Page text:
We are still building traditions in our family – my husband came from such an unstructured and fractured home that he didn’t really grow up with many. I had too many – we’re working on developing what works for us and our boys!

    My biggest burden? Too many decorations. I work like a slave to get them all up immediately after TG so “I can enjoy them” but the process, this year, was not so enjoyable.

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    genie — December 28, 2010 @ 12:58 pm

    OH… PLEASE someone tell my MIL that it is TIME to CHANGE. I’ve been dating/married to my hubby for 11 years now and for 11 years Christmas has been either at her house or my SILs (she is closer to some grands). I casually asked a vague question about my hosting the event next year only to be informed that she is really wanting to host it at her house again. I have a 2 year old and a hubby who has very little time off. I am about ready to scream.

    There are always “reasons” why it has to be at the SIL or MIL house – old people who can’t travel far, sick people… According to hubby, she’s always hosted and everyone has always come to her. He is as frustrated as I am and so is planning on talking to his dad and BIL about a revolt – with a compromise of rotating hosting duties. Really, I’d love to have it for a few years while my kid is still little. I want to be able to cook MY type of food and not the heavy meat and dairy glop that they always make. (We eat mainly veggies/whole grain type diet.)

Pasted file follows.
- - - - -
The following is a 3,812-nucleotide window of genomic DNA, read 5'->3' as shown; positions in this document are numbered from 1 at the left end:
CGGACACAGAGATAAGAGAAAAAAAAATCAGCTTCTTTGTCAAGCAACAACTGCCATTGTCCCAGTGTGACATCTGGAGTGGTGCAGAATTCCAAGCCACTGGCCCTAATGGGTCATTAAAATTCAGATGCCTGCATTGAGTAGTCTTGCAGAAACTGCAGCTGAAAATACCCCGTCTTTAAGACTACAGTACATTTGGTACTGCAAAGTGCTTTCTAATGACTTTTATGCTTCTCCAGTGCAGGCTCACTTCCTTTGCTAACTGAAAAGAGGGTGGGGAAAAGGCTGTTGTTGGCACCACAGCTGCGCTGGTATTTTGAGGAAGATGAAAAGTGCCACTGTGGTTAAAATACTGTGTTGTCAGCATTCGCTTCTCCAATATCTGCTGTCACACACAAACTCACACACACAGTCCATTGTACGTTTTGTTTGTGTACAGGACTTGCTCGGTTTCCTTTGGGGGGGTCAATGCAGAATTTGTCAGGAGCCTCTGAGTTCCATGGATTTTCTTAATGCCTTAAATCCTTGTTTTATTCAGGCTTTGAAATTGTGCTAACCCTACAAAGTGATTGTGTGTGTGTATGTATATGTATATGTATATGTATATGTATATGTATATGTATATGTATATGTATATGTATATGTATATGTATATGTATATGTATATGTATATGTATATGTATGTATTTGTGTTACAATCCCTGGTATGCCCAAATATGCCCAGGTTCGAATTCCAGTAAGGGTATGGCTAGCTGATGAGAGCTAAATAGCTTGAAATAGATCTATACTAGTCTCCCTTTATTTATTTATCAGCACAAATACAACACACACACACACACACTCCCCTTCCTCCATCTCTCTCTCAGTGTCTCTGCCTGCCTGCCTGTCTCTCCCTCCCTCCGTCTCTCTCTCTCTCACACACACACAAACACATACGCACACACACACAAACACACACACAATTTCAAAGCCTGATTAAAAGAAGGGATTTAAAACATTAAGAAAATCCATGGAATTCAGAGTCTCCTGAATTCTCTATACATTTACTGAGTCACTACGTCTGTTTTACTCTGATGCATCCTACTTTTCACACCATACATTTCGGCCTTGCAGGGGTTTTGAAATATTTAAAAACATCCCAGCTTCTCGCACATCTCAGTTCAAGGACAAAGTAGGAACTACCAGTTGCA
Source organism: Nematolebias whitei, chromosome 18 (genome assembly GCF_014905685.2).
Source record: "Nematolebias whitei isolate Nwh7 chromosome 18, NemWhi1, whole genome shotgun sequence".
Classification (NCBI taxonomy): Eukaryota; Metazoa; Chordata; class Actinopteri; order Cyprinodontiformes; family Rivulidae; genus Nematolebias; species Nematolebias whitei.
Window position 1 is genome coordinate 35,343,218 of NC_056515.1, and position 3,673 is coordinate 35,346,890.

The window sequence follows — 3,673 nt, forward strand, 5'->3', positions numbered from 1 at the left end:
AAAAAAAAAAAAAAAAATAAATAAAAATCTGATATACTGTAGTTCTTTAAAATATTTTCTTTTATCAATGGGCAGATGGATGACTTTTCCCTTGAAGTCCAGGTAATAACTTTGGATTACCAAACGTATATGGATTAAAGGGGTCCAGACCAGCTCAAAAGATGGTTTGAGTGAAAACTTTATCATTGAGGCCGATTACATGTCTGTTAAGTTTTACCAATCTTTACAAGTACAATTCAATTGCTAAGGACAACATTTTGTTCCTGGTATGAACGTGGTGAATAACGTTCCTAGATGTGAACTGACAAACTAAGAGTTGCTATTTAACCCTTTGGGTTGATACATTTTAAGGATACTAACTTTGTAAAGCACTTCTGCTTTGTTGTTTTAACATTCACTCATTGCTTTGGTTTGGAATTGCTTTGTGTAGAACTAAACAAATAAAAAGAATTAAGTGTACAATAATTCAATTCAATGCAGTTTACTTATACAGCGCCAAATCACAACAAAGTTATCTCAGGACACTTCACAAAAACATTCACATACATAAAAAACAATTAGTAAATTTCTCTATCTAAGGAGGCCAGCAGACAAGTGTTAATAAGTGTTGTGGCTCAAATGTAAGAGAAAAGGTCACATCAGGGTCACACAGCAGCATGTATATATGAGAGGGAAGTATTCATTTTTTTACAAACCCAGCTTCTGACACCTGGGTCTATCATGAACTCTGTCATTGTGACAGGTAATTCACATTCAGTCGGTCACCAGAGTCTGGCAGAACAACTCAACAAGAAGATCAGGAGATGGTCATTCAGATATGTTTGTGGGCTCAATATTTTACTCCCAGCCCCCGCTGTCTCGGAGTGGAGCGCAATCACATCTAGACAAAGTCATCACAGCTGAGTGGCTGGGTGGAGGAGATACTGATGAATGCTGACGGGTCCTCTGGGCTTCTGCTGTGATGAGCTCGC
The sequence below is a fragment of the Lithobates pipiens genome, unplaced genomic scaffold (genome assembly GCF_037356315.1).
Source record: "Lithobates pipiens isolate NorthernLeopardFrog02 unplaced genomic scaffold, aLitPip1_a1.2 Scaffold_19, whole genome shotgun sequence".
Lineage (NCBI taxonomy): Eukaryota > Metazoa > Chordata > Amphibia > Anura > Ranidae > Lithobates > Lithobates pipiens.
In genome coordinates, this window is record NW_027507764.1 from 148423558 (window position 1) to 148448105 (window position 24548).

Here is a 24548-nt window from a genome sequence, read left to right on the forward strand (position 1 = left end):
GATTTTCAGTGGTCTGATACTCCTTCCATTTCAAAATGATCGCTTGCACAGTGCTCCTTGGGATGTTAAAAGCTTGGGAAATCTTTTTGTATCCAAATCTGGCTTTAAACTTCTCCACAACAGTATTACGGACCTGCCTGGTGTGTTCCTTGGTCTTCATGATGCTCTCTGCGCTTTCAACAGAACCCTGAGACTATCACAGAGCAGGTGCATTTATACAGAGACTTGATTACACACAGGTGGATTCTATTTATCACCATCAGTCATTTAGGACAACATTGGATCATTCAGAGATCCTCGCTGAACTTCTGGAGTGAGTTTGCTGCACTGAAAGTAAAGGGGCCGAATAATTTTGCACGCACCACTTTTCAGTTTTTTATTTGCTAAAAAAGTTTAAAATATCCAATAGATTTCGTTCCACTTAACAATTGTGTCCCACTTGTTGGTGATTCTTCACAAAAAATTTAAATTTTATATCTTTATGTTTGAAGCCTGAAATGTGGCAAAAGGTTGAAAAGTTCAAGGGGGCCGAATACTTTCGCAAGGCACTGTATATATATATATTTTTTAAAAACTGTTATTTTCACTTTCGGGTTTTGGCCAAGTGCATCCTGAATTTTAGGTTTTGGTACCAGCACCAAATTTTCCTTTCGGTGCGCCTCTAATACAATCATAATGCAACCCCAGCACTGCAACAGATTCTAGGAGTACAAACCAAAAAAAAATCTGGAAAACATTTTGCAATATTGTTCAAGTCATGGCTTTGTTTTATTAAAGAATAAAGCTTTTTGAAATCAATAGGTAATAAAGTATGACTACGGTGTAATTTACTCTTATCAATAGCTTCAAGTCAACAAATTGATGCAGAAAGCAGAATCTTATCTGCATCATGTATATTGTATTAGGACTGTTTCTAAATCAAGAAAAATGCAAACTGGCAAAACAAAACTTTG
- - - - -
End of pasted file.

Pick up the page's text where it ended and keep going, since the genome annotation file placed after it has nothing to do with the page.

We did realize that this is going to be a long fight and so this year, did our thing on Solstice, with a campfire in our (large) yard and Santa coming that evening. It was wonderful and all but…. Hubby said that if they don’t agree to a compromise that we’ll just stop going. I like his family but his mom is just nuts about this holiday… (oh, and they/we are all non-religious… making it sort of ironic)

    I guess that having just returned from all of the “fun” I’m a bit stressed out still…. Just a thought to all of you other mothers of adult kids – it’s their turn! Let them make their own traditions and you go along for the ride.

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    Nicole @cookingafterfive — January 1, 2011 @ 5:39 pm

    This is such a timely post, as we’re dealing with these issues in my husband’s family at the moment. Glad to know we’re not the only ones!

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    Auntie Em — November 14, 2012 @ 5:58 pm

    Sandy, I’m writing a post for A Biblical Marriage about unrealistic expectations and (wonder of wonders) I remembered this post! I’ve mentioned it and linked to it. It’s too good not to share! Thanks once more for your wonderful work!
    Melinda